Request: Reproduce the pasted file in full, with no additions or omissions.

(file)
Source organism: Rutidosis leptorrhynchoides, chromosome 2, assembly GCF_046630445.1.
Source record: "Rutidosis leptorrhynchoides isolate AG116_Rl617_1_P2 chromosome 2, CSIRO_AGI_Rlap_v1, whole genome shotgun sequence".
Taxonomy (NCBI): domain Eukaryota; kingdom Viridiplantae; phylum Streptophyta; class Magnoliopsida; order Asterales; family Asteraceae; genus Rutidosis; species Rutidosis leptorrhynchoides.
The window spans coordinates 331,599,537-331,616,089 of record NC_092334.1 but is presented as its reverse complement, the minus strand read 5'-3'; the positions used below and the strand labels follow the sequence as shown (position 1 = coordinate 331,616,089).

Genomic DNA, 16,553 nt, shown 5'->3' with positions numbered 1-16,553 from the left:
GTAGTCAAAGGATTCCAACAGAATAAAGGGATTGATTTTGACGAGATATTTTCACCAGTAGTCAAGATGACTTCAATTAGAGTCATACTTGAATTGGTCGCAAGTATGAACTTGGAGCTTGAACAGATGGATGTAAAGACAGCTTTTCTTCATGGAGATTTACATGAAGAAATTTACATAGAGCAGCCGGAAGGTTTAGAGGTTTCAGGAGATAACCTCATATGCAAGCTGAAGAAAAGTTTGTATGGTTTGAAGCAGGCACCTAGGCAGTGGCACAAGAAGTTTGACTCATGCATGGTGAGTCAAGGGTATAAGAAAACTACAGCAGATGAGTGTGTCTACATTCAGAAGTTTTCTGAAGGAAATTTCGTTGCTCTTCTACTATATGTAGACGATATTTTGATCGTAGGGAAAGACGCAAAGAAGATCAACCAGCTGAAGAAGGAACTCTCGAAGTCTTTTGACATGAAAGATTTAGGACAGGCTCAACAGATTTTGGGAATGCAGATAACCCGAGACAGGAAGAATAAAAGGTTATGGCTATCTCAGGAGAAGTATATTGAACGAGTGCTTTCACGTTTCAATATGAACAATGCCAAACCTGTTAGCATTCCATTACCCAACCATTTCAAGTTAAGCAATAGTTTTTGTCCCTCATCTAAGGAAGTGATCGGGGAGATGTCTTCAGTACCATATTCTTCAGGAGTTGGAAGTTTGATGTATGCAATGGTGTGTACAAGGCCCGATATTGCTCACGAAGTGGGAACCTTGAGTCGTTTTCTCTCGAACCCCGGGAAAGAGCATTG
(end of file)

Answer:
Source organism: Rutidosis leptorrhynchoides, chromosome 2, assembly GCF_046630445.1.
Source record: "Rutidosis leptorrhynchoides isolate AG116_Rl617_1_P2 chromosome 2, CSIRO_AGI_Rlap_v1, whole genome shotgun sequence".
Taxonomy (NCBI): domain Eukaryota; kingdom Viridiplantae; phylum Streptophyta; class Magnoliopsida; order Asterales; family Asteraceae; genus Rutidosis; species Rutidosis leptorrhynchoides.
The window spans coordinates 331,599,537-331,616,089 of record NC_092334.1 but is presented as its reverse complement, the minus strand read 5'-3'; the positions used below and the strand labels follow the sequence as shown (position 1 = coordinate 331,616,089).

Genomic DNA, 16,553 nt, shown 5'->3' with positions numbered 1-16,553 from the left:
GTAGTCAAAGGATTCCAACAGAATAAAGGGATTGATTTTGACGAGATATTTTCACCAGTAGTCAAGATGACTTCAATTAGAGTCATACTTGAATTGGTCGCAAGTATGAACTTGGAGCTTGAACAGATGGATGTAAAGACAGCTTTTCTTCATGGAGATTTACATGAAGAAATTTACATAGAGCAGCCGGAAGGTTTAGAGGTTTCAGGAGATAACCTCATATGCAAGCTGAAGAAAAGTTTGTATGGTTTGAAGCAGGCACCTAGGCAGTGGCACAAGAAGTTTGACTCATGCATGGTGAGTCAAGGGTATAAGAAAACTACAGCAGATGAGTGTGTCTACATTCAGAAGTTTTCTGAAGGAAATTTCGTTGCTCTTCTACTATATGTAGACGATATTTTGATCGTAGGGAAAGACGCAAAGAAGATCAACCAGCTGAAGAAGGAACTCTCGAAGTCTTTTGACATGAAAGATTTAGGACAGGCTCAACAGATTTTGGGAATGCAGATAACCCGAGACAGGAAGAATAAAAGGTTATGGCTATCTCAGGAGAAGTATATTGAACGAGTGCTTTCACGTTTCAATATGAACAATGCCAAACCTGTTAGCATTCCATTACCCAACCATTTCAAGTTAAGCAATAGTTTTTGTCCCTCATCTAAGGAAGTGATCGGGGAGATGTCTTCAGTACCATATTCTTCAGGAGTTGGAAGTTTGATGTATGCAATGGTGTGTACAAGGCCCGATATTGCTCACGAAGTGGGAACCTTGAGTCGTTTTCTCTCGAACCCCGGGAAAGAGCATTG